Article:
This distancing only gets easier when the victims belong to a group of people you don’t especially like. I, for instance, do not feel particularly sorry for the sad young influencers who were briefly stranded on a Bahamian island to sleep in FEMA tents, because I think getting paid to hold objects on Instagram is dumb (unless anyone wants me to do so for them), and it pleases me as a non-rich, non-model, non-22-year-old to see people in those categories humbled by having to fly coach and eat dry sandwiches out of Styrofoam.
Of course, the Bahamians robbed of their wages by the Fyre Fest debacle are a different story. It’s easy to take pleasure in the public embarrassment of the mostly white, mostly wealthy influencer set, because it feels like punching up. To inflict the same scam on local Bahamians, several of whom describe financial ruin in the wake of the Fyre incident, feels like punching down. Were it not for the Bahamian victims, we might even admire McFarland, says Tiffany Watt Smith, author of Schadenfreude: The Joy of Another’s Misfortune. “There is a great tradition of enjoying scammers and tricksters — like Brer Rabbit, or Road Runner — who get one up on their powerful overlords/enemies by cunning and misdirection,” she says. “Had the situation not been so awful for the locals on [Great Exuma], we might have felt schadenfreude at the expense of all the superrich kids, and let McFarland away with it, in our heads, as an evil genius.”
Schadenfreude, says Watt Smith, is an essential element of scam appreciation. The pleasure we derive from stories like these is so gratifying it can become addictive, she says, turning us into “justice junkies” who crave seeing “wrongdoers get their comeuppance.” The internet has made finding it easier than ever before. “If you walk down your street you’re probably not going to see that much injustice occurring, but if you walk around online for ten minutes you’re going to see terrible things happen and so much unfairness,” says Watt Smith.
Schadenfreude comes more easily when we view the scammer as deserving her downfall, too, says Watt Smith, who’s quick to point out that in my description of Holmes (Watt Smith is British and was unfamiliar with her), “thin and young and pretty” are among the first words I use. There, again, is that envy element — these are people who have too much: money, privilege, beauty, and access, and we’re all too aware of how far those things alone can get you. “It’s really exciting and pleasing when there’s a mistake made, or when there’s a failure, because these people appear capable of not doing any wrong,” says Smith.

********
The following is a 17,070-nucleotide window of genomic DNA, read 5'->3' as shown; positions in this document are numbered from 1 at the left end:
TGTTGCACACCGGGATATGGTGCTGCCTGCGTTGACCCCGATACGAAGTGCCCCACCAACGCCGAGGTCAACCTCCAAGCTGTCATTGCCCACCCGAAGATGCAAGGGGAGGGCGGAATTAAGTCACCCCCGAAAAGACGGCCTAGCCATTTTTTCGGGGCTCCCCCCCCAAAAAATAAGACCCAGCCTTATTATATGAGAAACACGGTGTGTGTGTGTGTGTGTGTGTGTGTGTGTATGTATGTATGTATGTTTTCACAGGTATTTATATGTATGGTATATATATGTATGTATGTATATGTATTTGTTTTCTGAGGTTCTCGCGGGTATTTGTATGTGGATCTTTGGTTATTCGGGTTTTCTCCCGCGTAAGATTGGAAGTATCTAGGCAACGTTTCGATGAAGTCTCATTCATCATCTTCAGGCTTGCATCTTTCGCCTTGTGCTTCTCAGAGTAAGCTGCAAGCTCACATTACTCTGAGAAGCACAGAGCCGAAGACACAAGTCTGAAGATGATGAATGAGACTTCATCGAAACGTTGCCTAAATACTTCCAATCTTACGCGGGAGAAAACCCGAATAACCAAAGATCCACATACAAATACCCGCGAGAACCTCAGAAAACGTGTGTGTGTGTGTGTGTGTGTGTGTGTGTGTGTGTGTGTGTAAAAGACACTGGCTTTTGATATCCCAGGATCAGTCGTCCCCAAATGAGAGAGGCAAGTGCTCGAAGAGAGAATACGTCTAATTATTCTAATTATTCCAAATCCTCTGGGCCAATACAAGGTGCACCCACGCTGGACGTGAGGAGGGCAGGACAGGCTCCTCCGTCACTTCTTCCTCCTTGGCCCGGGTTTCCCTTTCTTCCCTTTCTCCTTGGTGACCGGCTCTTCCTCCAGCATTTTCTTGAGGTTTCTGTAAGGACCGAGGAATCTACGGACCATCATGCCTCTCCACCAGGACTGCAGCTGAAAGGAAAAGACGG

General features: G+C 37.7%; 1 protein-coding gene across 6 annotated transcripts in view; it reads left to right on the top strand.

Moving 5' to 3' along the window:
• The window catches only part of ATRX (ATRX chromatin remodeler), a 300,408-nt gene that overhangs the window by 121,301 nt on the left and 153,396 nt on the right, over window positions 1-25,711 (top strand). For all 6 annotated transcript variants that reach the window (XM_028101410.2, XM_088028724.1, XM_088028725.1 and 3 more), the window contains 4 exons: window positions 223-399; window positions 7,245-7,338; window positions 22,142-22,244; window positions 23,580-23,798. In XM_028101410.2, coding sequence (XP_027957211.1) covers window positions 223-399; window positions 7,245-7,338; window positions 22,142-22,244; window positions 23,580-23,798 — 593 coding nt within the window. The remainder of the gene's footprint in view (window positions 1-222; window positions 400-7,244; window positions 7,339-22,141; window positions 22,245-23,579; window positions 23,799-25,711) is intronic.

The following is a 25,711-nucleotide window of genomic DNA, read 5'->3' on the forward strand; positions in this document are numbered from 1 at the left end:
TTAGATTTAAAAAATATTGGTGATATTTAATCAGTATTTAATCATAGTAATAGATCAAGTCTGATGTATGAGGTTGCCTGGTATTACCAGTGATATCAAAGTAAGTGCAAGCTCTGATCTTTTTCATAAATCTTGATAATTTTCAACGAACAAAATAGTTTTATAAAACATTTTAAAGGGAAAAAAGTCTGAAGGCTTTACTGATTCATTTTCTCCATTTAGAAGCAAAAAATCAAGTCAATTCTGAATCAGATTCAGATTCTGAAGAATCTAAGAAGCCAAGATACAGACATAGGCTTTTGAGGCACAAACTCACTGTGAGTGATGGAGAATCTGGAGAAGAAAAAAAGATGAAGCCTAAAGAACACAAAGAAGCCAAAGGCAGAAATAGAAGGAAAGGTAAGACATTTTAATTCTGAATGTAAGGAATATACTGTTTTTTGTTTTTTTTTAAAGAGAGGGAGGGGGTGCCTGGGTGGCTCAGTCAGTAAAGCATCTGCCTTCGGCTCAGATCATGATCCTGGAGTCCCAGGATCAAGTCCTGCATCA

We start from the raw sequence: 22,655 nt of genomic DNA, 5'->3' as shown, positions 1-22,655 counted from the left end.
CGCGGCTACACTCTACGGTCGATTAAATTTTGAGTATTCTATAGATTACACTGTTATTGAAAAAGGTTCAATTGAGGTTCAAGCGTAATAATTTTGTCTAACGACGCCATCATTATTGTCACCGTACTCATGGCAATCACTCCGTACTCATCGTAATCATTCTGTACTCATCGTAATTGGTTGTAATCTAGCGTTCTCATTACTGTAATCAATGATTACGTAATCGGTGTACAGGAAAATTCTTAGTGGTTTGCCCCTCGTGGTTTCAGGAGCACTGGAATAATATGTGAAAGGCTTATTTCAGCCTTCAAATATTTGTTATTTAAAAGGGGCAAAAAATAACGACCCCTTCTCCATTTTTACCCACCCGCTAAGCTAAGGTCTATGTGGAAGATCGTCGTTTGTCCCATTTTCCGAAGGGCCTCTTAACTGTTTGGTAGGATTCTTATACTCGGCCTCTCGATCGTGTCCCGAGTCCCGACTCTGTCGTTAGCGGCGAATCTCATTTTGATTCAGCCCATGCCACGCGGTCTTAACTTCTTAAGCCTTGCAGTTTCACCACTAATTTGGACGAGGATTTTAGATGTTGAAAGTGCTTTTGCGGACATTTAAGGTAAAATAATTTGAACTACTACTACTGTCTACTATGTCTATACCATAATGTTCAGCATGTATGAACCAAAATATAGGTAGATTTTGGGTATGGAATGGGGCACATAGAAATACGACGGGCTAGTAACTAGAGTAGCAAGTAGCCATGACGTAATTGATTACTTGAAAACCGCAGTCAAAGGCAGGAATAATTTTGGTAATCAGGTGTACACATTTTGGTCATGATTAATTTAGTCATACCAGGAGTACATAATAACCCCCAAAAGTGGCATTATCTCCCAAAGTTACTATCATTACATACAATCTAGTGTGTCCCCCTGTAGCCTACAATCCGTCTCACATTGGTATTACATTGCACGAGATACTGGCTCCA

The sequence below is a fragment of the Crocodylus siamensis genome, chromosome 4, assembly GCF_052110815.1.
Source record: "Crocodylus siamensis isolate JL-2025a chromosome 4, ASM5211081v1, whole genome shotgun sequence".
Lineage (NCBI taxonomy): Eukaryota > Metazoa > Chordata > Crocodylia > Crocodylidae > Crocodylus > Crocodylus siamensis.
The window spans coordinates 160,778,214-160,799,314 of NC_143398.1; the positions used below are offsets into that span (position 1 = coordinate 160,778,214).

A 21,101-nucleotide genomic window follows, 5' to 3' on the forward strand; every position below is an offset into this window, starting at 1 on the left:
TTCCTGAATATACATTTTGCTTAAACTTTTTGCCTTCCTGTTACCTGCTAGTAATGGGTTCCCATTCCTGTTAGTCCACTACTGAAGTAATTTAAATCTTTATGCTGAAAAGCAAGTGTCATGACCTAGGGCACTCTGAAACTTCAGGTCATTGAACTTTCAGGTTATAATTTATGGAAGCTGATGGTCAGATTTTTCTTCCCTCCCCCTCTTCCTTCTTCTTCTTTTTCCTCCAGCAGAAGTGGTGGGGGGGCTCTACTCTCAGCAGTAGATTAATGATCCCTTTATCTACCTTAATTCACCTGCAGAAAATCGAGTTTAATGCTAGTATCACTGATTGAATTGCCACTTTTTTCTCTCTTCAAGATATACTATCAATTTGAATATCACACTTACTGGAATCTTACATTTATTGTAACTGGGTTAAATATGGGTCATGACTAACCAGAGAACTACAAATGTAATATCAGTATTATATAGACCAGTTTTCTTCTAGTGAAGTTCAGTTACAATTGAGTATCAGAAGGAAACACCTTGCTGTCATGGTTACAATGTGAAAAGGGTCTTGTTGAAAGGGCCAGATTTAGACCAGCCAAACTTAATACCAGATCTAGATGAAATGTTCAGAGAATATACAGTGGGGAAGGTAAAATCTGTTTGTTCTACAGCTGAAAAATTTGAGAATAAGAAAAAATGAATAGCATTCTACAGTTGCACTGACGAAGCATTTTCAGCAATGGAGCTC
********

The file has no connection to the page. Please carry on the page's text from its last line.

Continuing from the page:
What is most enjoyable about schadenfreude is also, I think, what is most enjoyable about scams: They bring people together. “We use schadenfreude a lot to bond our own group, and secure our own allegiances, and also to denigrate the other side,” says Smith. And isn’t the same true of scams? In the wake of a public spectacle like Fyre Festival, it is us versus them, where the “us” is everyone who wasn’t personally affected. Perhaps this, then, is what I find so enjoyable about those scams that do manage to horrify universally: their ability to join disparate groups in delicious, shared disdain, a brief and unequivocal “what the fuck?” before we return to our sides. In that sense, the most fascinating scams are like the weather: comfortingly nonpartisan and cruelly unfeeling, perpetually reminding us we’ll never have our world and its people all the way figured out.